State Senator Mark Leno, D-San Francisco, convened the media recently "to deliver some good news."
In an announcement at the state Capitol, Leno and other medical use advocates hailed the preliminary results from $8.7 million in state-commissioned research on potential benefits of medical marijuana.
The studies, conducted since 2000 by the Center for Medical Cannabis Research at the University of California, San Diego, concluded that marijuana can provide relief for neuropathic pain caused by injuries, infections, diabetes, strokes and other medical conditions affecting the nervous system. The findings were covered in The Sacramento Bee and the full report can be found on-line here.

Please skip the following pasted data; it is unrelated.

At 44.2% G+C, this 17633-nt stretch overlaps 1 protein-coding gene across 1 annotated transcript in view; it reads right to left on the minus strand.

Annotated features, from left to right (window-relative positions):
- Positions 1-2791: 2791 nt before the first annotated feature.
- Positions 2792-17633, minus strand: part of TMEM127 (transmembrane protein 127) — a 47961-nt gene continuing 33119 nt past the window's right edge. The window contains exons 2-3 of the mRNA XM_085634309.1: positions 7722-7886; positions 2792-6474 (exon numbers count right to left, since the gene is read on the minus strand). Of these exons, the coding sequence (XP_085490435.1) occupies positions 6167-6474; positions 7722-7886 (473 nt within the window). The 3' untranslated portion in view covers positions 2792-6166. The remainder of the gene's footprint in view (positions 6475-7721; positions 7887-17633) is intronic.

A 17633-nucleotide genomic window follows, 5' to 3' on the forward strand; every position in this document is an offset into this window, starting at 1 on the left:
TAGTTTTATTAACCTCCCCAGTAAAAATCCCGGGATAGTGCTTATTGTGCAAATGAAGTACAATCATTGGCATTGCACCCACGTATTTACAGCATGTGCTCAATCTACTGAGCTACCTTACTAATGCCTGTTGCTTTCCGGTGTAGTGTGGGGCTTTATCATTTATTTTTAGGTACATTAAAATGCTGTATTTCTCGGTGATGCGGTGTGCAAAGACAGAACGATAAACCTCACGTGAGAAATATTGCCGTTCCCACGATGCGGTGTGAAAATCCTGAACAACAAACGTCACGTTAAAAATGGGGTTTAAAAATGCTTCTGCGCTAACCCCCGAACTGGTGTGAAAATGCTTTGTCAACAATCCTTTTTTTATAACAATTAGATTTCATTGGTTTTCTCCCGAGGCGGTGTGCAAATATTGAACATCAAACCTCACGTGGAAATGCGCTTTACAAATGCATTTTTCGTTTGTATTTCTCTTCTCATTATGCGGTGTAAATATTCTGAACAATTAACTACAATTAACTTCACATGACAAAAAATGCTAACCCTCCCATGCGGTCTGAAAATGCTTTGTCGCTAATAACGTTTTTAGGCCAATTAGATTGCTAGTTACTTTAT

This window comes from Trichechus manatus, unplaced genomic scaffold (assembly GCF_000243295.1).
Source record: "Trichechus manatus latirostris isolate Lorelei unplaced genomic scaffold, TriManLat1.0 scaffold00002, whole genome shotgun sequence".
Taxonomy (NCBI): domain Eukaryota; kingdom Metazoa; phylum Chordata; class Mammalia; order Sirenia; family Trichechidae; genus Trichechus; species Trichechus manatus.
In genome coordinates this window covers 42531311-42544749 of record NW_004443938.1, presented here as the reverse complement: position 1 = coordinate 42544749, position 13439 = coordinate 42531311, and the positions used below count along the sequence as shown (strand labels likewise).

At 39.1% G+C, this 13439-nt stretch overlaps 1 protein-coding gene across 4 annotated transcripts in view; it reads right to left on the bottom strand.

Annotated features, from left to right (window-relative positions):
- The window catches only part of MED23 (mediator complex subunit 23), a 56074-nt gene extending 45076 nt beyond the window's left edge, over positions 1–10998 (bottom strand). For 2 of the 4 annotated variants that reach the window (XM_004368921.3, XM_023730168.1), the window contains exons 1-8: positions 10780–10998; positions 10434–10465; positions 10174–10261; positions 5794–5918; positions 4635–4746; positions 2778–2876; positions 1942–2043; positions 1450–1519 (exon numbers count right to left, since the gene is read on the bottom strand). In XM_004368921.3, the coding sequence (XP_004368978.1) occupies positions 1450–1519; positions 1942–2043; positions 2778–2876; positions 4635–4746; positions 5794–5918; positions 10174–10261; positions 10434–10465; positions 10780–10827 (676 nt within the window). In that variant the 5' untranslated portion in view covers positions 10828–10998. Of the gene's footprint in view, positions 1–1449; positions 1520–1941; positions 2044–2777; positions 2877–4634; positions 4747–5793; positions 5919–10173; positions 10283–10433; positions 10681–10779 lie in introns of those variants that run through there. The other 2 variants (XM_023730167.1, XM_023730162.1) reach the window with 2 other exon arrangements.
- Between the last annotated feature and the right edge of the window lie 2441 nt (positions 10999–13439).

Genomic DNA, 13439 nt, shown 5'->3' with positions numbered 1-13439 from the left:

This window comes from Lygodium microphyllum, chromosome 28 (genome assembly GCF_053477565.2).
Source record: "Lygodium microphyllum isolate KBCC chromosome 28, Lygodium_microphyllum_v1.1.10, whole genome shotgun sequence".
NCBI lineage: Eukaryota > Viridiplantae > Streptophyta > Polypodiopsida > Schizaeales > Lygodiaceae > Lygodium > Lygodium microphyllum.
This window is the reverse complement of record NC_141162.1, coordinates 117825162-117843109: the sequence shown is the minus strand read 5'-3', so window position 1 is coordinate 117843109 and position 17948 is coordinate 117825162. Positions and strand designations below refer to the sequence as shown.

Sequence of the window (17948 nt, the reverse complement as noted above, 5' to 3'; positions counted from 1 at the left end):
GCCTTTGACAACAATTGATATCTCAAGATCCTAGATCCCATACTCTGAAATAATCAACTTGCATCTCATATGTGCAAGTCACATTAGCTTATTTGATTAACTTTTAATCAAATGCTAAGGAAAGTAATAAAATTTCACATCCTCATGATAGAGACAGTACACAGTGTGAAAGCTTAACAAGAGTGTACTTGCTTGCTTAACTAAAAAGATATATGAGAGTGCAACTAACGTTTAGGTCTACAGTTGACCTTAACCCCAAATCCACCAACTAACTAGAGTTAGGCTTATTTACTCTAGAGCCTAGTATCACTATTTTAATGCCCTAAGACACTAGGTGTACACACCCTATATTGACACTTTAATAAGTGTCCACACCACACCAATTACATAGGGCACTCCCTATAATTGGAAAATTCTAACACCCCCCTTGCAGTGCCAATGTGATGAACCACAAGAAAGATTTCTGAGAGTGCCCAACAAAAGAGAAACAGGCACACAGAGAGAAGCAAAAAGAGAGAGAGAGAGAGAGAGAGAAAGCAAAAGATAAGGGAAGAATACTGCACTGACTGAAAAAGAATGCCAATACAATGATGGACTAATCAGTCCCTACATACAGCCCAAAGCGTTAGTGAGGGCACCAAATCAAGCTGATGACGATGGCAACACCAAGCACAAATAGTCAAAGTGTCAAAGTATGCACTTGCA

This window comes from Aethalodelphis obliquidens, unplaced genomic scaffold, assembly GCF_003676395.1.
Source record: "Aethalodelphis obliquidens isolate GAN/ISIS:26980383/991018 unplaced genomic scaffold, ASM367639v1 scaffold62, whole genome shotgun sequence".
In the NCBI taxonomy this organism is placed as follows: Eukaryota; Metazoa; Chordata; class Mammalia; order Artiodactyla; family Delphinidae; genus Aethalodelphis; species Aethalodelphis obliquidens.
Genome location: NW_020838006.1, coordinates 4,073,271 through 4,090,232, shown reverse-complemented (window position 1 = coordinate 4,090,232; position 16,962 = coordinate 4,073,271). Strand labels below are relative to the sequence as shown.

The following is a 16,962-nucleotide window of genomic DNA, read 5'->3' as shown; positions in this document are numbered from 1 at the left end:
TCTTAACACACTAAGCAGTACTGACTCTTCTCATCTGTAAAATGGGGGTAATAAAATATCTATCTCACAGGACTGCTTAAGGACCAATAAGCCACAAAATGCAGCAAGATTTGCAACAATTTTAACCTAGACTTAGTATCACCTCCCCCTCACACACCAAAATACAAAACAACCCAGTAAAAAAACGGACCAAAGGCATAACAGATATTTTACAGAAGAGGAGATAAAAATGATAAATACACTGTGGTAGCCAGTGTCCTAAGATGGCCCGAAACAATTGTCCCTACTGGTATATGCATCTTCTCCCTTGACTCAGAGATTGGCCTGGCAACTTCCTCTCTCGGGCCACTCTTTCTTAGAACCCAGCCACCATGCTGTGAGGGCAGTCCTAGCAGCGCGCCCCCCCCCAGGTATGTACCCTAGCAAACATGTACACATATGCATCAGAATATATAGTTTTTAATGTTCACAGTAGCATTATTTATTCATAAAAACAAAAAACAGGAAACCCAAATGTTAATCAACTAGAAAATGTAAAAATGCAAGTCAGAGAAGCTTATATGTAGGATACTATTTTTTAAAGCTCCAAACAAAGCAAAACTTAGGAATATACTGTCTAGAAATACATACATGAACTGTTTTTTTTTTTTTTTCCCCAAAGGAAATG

For Leno, who introduced the UC system researchers at the press event, the matter was personal. The openly gay lawmaker said he had watched sufferers of AIDS and HIV, including his own life partner, obtain relief from cannabis use. His partner, Douglas Jackson, died from complications related to AIDS in 1990.
"As someone who has been at the bed sides of so many dear friends, as well as my life partner who died," Leno said, "this study confirms all the anecdotal evidence."
Pictured: Leno during his 2008 Senate campaign. Brian Baer/The Sacramento Bee